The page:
Cleaning PySpark DataFrames

Yes, there is an empty cell in literally every row.

Here's where we benefit from passing column names to subset:df = df.

dropna(subset=['postal_code', 'city', 'country', 'address_1'])display(df)Things are looking cleaner already:Replacing N/A ValuesWhile N/A values can hurt our analysis, sometimes dropping these rows altogether is even more problematic.

Consider the case where we want to gain insights to aggregated data: dropping entire rows will easily skew aggregate stats by removing records from the total pool and removing records which should have been counted.

In these cases, fillna() is here to help.

fillna() accepts a value, and will replace any empty cells it finds with that value instead of dropping rows:df = df.

fillna(0)display(df)fillna() also accepts an optional subset argument, much like dropna().

Dropping Duplicate RowsAnother top-10 method for cleaning data is the dropduplicates() method.

By itself, calling dropduplicates() on a DataFrame drops rows where all values in a row are duplicated by another row.

Like the other two methods we've covered so far, dropduplicates() also accepts the subset argument:df = df.

dropduplicates(subset="recall_number")display(df)Selecting Data From a DataFrameThere’s another problem: it has a lot of useless columns.

No, seriously, check out what happens when I run df.

printSchema():root |– classification: string (nullable = true) |– center_classification_date: timestamp (nullable = true) |– report_date: timestamp (nullable = true) |– postal_code: string (nullable = true) |– termination_date: timestamp (nullable = true) |– recall_initiation_date: timestamp (nullable = true) |– recall_number: string (nullable = true) |– city: string (nullable = true) |– more_code_info: string (nullable = true) |– event_id: integer (nullable = true) |– distribution_pattern: string (nullable = true) |– openfda_application_number: string (nullable = true) |– openfda_brand_name: string (nullable = true) |– openfda_dosage_form: string (nullable = true) |– openfda_generic_name: string (nullable = true) |– openfda_manufacturer_name: string (nullable = true) |– openfda_product_ndc: string (nullable = true) |– openfda_product_type: string (nullable = true) |– openfda_route: string (nullable = true) |– openfda_substance_name: string (nullable = true) |– openfda_spl_id: string (nullable = true) |– openfda_spl_set_id: string (nullable = true) |– openfda_pharm_class_moa: string (nullable = true) |– openfda_pharm_class_cs: string (nullable = true) |– openfda_pharm_class_pe: string (nullable = true) |– openfda_pharm_class_epc: string (nullable = true) |– openfda_upc: string (nullable = true) |– openfda_unii: string (nullable = true) |– openfda_rxcui: string (nullable = true) |– recalling_firm: string (nullable = true) |– voluntary_mandated: string (nullable = true) |– state: string (nullable = true) |– reason_for_recall: string (nullable = true) |– initial_firm_notification: string (nullable = true) |– status: string (nullable = true) |– product_type: string (nullable = true) |– country: string (nullable = true) |– product_description: string (nullable = true) |– code_info: string (nullable = true) |– address_1: string (nullable = true) |– address_2: string (nullable = true) |– product_quantity: string (nullable = true)I don’t even know what some of these columns are.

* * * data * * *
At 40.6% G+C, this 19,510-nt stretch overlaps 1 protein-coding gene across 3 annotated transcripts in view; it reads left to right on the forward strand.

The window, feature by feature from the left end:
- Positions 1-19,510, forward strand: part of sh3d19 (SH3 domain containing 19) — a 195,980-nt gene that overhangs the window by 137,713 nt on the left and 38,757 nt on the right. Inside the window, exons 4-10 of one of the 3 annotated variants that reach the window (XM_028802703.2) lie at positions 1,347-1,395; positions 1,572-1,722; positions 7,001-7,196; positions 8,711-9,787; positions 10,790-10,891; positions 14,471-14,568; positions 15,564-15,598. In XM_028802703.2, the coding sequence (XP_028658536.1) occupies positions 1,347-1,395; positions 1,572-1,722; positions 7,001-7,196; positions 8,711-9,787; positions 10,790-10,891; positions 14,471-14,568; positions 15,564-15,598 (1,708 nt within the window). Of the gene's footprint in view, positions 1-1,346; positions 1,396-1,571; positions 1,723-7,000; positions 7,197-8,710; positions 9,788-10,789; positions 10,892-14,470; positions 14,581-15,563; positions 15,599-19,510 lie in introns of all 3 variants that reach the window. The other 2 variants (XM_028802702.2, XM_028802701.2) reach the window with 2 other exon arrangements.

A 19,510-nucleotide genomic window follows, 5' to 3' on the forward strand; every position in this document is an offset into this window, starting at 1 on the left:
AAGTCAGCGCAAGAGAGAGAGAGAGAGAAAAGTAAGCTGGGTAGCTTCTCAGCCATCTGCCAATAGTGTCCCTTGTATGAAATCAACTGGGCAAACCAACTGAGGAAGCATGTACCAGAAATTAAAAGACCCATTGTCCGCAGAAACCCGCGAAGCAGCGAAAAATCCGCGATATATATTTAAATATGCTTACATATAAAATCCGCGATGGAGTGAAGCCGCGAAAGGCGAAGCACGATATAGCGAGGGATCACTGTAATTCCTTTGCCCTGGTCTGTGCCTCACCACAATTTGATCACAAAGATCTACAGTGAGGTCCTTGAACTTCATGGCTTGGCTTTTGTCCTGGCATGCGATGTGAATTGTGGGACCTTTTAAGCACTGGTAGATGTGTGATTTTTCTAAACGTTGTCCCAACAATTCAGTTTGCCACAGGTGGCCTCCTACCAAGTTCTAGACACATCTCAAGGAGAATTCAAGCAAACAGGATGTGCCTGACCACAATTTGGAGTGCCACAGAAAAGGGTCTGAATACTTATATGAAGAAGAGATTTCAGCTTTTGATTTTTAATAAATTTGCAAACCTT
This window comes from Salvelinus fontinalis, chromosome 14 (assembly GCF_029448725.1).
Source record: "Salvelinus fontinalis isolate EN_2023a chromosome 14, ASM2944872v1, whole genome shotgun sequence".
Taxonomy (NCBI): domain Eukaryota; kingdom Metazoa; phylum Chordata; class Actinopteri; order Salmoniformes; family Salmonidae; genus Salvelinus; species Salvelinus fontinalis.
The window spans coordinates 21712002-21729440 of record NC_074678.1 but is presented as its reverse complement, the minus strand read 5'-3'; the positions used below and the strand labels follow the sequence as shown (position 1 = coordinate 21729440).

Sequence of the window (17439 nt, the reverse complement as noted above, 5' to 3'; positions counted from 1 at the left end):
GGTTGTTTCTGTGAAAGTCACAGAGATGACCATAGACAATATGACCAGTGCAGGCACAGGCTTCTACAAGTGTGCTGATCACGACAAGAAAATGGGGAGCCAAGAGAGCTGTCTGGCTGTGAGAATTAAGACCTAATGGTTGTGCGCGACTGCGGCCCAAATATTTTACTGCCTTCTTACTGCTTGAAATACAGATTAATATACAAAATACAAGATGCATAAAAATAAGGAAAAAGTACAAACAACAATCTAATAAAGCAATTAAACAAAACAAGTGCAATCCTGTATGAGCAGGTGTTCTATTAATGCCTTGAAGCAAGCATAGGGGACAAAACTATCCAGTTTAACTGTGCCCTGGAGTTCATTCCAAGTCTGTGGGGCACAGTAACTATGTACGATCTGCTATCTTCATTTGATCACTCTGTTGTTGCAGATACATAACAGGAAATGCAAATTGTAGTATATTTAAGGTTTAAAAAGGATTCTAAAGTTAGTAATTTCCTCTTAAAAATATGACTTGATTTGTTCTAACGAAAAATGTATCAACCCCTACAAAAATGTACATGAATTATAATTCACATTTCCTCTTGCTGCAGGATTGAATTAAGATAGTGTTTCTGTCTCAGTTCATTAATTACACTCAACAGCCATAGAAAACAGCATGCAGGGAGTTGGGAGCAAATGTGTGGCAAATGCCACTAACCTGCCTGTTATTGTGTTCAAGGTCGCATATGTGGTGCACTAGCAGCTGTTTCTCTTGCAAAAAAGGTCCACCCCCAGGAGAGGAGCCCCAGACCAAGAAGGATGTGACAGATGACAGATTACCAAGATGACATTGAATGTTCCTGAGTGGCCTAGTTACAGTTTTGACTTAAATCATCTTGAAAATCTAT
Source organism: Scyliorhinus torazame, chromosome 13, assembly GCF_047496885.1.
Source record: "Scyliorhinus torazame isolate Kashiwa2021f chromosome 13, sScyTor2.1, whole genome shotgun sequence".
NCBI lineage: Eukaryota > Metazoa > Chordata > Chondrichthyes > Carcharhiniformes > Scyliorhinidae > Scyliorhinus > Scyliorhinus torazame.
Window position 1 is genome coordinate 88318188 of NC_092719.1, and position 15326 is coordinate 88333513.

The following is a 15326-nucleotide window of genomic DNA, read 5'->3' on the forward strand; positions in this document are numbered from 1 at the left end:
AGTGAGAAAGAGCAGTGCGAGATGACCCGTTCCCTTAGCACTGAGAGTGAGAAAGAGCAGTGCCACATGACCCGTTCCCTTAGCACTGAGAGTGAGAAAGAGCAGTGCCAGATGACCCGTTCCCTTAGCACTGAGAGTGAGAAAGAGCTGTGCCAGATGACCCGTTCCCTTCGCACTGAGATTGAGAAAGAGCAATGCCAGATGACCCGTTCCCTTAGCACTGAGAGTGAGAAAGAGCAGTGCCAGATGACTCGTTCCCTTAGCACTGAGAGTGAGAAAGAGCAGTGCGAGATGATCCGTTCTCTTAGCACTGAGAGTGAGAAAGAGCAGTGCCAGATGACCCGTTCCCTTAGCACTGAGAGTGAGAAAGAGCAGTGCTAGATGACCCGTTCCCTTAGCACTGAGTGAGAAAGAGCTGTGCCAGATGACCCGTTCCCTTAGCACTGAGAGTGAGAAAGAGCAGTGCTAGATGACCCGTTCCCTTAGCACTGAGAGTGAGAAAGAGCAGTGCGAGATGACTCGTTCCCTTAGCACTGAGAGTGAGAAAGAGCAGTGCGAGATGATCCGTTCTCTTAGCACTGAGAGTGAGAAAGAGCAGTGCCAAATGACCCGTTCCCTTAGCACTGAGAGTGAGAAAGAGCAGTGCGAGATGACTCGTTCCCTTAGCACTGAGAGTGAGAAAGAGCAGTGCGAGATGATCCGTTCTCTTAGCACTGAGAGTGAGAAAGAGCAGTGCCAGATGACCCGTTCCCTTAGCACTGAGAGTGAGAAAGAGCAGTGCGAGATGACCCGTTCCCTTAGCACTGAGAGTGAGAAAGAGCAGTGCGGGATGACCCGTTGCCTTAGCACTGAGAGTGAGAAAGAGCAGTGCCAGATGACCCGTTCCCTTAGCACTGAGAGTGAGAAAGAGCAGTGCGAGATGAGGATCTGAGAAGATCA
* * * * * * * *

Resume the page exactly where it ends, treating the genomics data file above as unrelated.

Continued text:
Even if I were to drop every column I didn’t recognize, I’d still be wasting a ton of time going down this list.

Luckily, we have select().

When we call select() on a DataFrame, we can explicitly call out which columns to keep:df = df.